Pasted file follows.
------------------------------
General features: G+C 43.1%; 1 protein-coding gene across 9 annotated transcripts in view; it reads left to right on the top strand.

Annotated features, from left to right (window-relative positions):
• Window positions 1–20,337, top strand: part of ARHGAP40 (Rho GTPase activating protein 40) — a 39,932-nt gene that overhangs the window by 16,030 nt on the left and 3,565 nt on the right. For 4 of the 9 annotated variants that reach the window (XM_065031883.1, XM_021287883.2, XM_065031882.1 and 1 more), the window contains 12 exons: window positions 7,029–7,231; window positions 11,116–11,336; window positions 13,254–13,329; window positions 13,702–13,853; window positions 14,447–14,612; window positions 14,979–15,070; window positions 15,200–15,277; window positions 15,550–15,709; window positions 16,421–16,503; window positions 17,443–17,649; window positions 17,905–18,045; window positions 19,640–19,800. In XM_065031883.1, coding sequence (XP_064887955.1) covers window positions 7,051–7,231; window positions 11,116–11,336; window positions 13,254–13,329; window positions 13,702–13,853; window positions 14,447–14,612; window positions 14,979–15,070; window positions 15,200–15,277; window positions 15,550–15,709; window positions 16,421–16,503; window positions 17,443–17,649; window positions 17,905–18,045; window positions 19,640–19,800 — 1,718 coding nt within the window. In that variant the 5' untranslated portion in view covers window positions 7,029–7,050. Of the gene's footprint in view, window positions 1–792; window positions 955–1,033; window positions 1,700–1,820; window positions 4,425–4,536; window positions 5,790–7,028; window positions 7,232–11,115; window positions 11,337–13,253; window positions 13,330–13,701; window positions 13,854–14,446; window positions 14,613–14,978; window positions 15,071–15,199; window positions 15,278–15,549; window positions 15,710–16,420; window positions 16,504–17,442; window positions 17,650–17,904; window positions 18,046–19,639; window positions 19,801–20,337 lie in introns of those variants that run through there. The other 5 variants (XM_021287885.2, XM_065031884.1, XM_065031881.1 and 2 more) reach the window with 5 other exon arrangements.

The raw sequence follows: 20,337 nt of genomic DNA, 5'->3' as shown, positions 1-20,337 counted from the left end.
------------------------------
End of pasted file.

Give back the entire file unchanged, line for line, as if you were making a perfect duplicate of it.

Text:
General features: G+C 43.1%; 1 protein-coding gene across 9 annotated transcripts in view; it reads left to right on the top strand.

Annotated features, from left to right (window-relative positions):
• Window positions 1–20,337, top strand: part of ARHGAP40 (Rho GTPase activating protein 40) — a 39,932-nt gene that overhangs the window by 16,030 nt on the left and 3,565 nt on the right. For 4 of the 9 annotated variants that reach the window (XM_065031883.1, XM_021287883.2, XM_065031882.1 and 1 more), the window contains 12 exons: window positions 7,029–7,231; window positions 11,116–11,336; window positions 13,254–13,329; window positions 13,702–13,853; window positions 14,447–14,612; window positions 14,979–15,070; window positions 15,200–15,277; window positions 15,550–15,709; window positions 16,421–16,503; window positions 17,443–17,649; window positions 17,905–18,045; window positions 19,640–19,800. In XM_065031883.1, coding sequence (XP_064887955.1) covers window positions 7,051–7,231; window positions 11,116–11,336; window positions 13,254–13,329; window positions 13,702–13,853; window positions 14,447–14,612; window positions 14,979–15,070; window positions 15,200–15,277; window positions 15,550–15,709; window positions 16,421–16,503; window positions 17,443–17,649; window positions 17,905–18,045; window positions 19,640–19,800 — 1,718 coding nt within the window. In that variant the 5' untranslated portion in view covers window positions 7,029–7,050. Of the gene's footprint in view, window positions 1–792; window positions 955–1,033; window positions 1,700–1,820; window positions 4,425–4,536; window positions 5,790–7,028; window positions 7,232–11,115; window positions 11,337–13,253; window positions 13,330–13,701; window positions 13,854–14,446; window positions 14,613–14,978; window positions 15,071–15,199; window positions 15,278–15,549; window positions 15,710–16,420; window positions 16,504–17,442; window positions 17,650–17,904; window positions 18,046–19,639; window positions 19,801–20,337 lie in introns of those variants that run through there. The other 5 variants (XM_021287885.2, XM_065031884.1, XM_065031881.1 and 2 more) reach the window with 5 other exon arrangements.

The raw sequence follows: 20,337 nt of genomic DNA, 5'->3' as shown, positions 1-20,337 counted from the left end.